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MODERNIZATION OF THE GIGNAC CANAL THROUGH MONITORING, REMOTE CONTROL AND AUTOMATIC CONTROL

Congress: 2008
Author(s): Jean-Pierre Baume, José Ribot-Bruno, Vincent Kulesza
Mr. Jean- Pierre BAUME Mr. José RIBOT-BRUNO Address: Cemagref, 361, rue JF Breton – BP 5095 – 34196 MONTPELLIER Cedex 5 – France Mr. Vincent KULESZA Address: ASA du Canal de Gignac – 1 Parc de Camalcé – 34150 GIGNAC – France

Keyword(s): irrigation, canal, modeling, control, automation, SCADA, GIS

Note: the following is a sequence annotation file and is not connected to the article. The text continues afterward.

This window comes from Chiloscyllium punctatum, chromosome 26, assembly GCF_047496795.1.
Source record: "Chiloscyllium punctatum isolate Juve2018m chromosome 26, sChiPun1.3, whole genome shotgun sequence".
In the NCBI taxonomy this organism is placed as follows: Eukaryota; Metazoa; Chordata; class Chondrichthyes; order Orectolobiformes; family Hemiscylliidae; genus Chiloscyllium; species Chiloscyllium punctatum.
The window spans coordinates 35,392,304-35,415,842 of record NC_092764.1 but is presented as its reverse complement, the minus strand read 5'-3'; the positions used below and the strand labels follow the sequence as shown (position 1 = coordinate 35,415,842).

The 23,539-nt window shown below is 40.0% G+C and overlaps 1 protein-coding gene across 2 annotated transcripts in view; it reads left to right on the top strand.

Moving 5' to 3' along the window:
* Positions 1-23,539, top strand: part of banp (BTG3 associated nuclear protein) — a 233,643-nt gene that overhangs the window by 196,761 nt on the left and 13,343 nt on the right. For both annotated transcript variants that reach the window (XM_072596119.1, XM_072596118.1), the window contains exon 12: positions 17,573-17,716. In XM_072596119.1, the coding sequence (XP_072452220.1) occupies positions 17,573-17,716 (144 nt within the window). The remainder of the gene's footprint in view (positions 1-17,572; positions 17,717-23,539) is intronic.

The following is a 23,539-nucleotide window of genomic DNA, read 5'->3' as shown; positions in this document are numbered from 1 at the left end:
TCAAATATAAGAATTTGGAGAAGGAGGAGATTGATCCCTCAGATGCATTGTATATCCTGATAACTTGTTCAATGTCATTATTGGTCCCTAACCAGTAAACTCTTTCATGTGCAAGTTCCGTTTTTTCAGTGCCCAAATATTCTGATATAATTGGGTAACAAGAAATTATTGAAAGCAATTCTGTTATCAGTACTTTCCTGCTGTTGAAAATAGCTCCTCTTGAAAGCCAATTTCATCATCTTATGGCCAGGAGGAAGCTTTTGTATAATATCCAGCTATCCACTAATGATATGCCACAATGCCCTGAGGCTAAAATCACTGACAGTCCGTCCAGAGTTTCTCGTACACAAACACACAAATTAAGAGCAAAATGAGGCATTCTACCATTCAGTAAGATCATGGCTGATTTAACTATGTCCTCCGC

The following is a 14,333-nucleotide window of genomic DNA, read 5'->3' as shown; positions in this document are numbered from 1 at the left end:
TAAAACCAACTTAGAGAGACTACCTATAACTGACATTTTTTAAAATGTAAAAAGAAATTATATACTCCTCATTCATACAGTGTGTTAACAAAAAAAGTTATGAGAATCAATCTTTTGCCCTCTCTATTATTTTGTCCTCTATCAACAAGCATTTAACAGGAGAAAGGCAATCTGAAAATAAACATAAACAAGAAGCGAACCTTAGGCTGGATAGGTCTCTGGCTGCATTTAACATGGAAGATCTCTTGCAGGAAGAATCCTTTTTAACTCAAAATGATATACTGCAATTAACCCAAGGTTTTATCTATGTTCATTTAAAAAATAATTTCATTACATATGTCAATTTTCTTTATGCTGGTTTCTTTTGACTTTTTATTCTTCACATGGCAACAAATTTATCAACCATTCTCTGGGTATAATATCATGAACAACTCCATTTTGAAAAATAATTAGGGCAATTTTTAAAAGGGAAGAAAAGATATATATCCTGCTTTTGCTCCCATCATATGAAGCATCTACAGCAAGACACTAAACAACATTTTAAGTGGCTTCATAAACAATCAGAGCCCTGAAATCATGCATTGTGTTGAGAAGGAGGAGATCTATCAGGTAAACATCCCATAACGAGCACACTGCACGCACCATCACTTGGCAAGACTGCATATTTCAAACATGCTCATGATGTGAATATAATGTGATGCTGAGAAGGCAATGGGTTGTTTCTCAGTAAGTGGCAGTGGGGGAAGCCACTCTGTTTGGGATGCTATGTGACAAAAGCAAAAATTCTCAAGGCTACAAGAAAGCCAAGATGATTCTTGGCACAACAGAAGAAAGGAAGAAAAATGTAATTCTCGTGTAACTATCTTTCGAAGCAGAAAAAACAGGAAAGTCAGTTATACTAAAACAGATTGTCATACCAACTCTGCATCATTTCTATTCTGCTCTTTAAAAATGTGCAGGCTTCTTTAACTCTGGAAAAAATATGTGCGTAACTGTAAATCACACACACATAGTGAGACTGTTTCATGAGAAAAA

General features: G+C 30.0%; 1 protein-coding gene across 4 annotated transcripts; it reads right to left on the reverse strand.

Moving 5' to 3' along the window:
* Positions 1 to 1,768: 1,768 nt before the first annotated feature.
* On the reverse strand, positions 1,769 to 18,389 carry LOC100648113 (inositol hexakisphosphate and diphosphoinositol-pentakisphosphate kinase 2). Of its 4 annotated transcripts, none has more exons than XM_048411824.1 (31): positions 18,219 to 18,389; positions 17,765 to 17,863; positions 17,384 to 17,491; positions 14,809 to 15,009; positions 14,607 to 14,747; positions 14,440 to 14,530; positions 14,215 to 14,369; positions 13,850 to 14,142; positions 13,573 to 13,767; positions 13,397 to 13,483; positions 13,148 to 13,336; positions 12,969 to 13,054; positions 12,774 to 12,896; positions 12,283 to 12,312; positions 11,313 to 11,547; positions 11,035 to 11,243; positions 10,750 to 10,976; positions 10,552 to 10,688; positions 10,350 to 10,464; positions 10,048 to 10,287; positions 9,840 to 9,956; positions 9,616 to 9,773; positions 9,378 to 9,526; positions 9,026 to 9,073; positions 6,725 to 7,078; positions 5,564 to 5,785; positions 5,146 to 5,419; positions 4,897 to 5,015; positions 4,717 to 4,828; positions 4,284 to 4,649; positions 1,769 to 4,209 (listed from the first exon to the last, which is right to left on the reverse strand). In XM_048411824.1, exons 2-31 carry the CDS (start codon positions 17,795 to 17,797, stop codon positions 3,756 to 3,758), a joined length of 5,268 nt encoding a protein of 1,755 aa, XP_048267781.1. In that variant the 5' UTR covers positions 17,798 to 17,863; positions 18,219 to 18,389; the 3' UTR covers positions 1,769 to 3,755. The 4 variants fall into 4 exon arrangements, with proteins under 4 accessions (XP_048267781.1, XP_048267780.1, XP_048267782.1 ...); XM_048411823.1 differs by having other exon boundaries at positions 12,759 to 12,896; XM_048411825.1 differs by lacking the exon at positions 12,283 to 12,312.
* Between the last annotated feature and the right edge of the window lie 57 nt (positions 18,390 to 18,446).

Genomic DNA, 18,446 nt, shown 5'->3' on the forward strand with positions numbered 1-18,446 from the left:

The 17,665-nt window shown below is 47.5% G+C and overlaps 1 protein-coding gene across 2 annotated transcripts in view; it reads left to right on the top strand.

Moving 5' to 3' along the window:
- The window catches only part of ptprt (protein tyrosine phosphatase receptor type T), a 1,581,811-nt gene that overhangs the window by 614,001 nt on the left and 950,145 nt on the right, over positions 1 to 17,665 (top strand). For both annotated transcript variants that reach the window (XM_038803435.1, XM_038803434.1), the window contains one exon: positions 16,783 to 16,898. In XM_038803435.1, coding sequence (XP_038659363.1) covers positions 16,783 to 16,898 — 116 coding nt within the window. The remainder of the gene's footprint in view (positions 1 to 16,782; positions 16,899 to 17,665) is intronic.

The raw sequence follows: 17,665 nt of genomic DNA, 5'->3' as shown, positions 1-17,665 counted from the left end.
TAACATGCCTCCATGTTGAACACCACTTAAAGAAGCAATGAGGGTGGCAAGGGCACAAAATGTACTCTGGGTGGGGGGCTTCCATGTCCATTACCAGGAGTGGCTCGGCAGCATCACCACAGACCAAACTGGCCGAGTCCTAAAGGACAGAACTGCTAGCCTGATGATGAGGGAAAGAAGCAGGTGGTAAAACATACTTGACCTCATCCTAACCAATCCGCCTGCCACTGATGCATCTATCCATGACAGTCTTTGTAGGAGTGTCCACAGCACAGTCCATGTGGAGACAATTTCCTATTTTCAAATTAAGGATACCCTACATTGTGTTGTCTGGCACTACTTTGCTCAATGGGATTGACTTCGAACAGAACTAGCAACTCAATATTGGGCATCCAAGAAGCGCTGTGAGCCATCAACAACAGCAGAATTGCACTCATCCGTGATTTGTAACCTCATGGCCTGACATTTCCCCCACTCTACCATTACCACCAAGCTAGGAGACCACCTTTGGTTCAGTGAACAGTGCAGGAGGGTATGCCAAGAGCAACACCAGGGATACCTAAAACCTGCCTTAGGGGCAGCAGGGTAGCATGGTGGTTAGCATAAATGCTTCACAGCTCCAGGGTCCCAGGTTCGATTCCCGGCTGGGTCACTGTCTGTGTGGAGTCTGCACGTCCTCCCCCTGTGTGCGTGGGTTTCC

AbstractThe Gignac canal is the main work of an irrigated area managed by the "ASA du canal de Gignac", and was built in 1890. It is located about 35 km west from Montpellier. The resource comes from an off-take in the Hérault River, which has a very pronounced Mediterranean regime, with severe lows in summer. The main canal is 50 km long, with a common trunk (8 km) and two branches on the left and right banks of the river (resp. 27 and 15 km). A program for a global modernisation of the canal is on the way and the irrigated perimeter is representative of the changes and issues that ancient works have to deal with. A scientific project, designed in 2000 has been lead by Cemagref, aiming at modernizing the main canal hydraulic management and at using the facilities as an experimental lab for automatic control algorithm tests. The project consisted mainly of building a SCADA system on the canal, enabling remote manual or local and global automatic control. It has been designed to make possible the test of a wide range of control architectures and algorithms. Level and flow sensors have been installed on the whole main canal. On the common trunk and on the right bank, gates have been modernised and motorised, allowing the control of a four reach system. The canal is used for experiments in the fall-winter periods, when there is no demand for water. The new equipment will also help the canal manager facing strengthening constraints: - Strict application of new laws which lead to diminish off-takes possibilities, - Modernization of parts of the secondary network by replacement of open channels by pressure pipes. The paper will present the technical features of the project including the motorized gates and several types of sensors, the SCADA system, the GIS and the real time interface to the SIC hydrodynamic model. Several uses of them will be illustrated such as automatic adjustment of a hydrodynamic model from real time data, automatic calibration, local automatic control and global automatic control. The Gignac canal can be seen as a pilot project following a modernization process that will be followed by more and more irrigation canals worldwide due to the increasing pressure on water savings, safety constraints and quality of service to users.
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